Monday, June 13, 2016

The Fireman by Joe Hill

Joe Hill begins The Fireman by citing J. K. Rowling as an influence on the novel, stating that her "stories showed me how to write this one." Certainly it's not a Harry Potter novel, but I read it like one - I bought it on release day and read it almost all the way through. 

I've written about all of Joe Hill's books on this blog before, notably his Locke & Key comics series, and novels Heart-Shaped Box, Horns, and N0S4A2. I also recently picked up and read his short story collection 21st Century Ghosts, and the first story, "Best New Horror," ranks high as one of the most terrifying short stories I've read. I consistently look forward to his new writing. 

The Fireman focuses on Harper Grayson, a kind-hearted school nurse who witnesses a new disease - draco incendia trychophyton, or Dragonscale - set a man on fire on school property while she is treating a younger student. It is not an isolated incident - most of the world is going up in flames as people contract Dragonscale at higher and higher rates, and the result is always a type of internal combustion. Eventually, it is Harper's turn to contract the deadly disease while working in a hospital; even though she is zipped into a full body hazmat suit, she can't avoid it forever. When a chain reaction of combusting Dragonscale-infected patients causes the hospital to go up in flames, Harper goes home to her husband to deal with her own case of dragon scale privately, impacted utterly by the fact that she is pregnant.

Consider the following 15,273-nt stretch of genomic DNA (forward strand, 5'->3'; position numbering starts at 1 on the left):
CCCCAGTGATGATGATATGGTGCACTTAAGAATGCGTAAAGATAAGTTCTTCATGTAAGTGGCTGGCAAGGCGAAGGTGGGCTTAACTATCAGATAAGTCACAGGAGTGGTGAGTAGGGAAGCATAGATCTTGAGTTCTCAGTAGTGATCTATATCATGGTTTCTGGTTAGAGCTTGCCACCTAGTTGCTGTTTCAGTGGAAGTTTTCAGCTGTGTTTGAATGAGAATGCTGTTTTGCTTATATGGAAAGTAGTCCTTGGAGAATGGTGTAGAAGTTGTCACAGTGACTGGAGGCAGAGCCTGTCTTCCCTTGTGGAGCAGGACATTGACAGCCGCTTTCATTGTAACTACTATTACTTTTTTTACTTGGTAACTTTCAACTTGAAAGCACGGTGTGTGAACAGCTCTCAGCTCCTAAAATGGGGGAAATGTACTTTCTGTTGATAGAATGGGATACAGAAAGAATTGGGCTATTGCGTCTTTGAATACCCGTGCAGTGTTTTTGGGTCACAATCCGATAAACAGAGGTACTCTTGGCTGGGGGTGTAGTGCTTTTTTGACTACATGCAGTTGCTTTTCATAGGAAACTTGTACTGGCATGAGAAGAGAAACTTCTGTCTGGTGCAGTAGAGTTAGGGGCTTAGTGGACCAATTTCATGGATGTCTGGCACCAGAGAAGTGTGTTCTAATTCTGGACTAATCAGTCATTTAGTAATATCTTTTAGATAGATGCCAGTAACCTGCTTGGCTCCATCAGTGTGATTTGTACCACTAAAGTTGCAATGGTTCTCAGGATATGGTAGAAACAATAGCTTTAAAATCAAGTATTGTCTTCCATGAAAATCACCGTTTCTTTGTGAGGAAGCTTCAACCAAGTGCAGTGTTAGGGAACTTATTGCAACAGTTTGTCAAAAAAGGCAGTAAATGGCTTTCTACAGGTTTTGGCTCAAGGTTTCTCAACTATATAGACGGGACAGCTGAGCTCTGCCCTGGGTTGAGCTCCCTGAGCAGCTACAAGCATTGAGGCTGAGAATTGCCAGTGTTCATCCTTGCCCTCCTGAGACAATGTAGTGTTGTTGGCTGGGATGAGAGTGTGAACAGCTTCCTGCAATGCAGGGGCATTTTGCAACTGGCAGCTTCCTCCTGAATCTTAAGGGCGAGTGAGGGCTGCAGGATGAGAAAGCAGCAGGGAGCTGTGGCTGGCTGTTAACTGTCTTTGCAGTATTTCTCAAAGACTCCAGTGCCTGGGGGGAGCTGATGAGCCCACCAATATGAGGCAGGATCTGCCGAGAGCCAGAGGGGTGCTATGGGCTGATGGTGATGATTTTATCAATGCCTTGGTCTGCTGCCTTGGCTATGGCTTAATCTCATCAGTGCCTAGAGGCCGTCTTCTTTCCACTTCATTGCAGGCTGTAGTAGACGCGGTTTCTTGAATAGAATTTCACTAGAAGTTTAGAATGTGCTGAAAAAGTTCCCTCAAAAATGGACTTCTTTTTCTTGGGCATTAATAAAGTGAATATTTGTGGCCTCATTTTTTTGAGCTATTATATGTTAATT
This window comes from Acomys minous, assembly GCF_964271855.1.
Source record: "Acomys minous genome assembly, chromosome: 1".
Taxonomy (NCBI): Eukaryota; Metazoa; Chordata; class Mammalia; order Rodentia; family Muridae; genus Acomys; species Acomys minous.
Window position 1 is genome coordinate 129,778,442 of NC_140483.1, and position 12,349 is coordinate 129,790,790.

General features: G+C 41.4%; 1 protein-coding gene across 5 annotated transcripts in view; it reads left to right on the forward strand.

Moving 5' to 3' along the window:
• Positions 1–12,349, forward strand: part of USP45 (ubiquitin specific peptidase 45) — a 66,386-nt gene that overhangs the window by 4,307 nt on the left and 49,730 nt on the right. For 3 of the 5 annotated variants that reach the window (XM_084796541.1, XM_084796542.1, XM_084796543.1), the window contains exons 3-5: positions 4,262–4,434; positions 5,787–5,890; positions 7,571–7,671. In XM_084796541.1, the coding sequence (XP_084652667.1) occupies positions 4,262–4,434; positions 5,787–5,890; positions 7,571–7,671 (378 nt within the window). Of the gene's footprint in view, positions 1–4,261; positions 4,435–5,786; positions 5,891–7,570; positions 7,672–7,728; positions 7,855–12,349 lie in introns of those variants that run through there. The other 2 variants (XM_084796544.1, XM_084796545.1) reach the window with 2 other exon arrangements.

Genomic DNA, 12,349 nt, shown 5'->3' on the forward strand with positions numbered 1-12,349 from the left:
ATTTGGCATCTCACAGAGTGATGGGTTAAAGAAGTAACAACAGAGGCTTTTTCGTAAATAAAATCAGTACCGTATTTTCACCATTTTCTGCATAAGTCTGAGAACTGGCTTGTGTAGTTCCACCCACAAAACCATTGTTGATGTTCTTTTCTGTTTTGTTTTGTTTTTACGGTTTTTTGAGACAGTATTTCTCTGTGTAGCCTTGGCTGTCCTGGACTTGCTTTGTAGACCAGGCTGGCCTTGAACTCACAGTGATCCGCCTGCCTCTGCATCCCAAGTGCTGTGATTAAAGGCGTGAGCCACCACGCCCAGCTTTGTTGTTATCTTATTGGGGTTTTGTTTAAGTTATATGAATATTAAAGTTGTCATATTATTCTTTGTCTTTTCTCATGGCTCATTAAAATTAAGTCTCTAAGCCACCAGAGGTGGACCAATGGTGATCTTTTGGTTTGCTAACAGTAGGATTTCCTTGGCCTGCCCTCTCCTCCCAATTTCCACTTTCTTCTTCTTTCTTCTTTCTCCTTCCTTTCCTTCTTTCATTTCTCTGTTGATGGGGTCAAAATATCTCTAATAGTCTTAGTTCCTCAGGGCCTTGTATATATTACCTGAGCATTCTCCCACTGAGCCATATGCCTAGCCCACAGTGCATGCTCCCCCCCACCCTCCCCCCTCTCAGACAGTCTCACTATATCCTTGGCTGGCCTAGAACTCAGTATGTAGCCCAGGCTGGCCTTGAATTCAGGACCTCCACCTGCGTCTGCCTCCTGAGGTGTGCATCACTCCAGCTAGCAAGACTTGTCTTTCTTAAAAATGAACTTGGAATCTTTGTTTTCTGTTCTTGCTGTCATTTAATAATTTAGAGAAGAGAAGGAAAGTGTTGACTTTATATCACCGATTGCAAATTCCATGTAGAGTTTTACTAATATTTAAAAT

But Harper's husband Jakob has a disease of his own, and it has nothing to do with dragon scale. 

With the help of the Fireman, an elusive man who dresses in a fireman suit and has the ability to control his strain of Dragonscale, Harper gets away from her husband. Harper escapes with the Fireman to Camp Wyndham, a summer camp that is stocked with enough food for the one hundred or so adults and children who have taken refuge there to make it for a few months. Hill largely explores the effects of mob mentality in the tiny camp community, especially when that community feels increasingly threatened by everything that is happening outside of their camp. This includes the rise of cremation crews, groups of non-infected individuals who travel killing and burning those with Dragonscale. Unsurprisingly, Harper's husband has joined this crew. 

The Fireman is stuffed full of references to pop culture - they are constant, reminding readers about the world around them. The Fireman is also the first Joe Hill book that has felt like stylistically a Stephen King novel. Like always, I'm already looking forward to the next Hill novel, although I might return to The Fireman with the audiobook version, which, like the N0S4A2 audiobook, is narrated by the fantastic Kate Mulgrew. 

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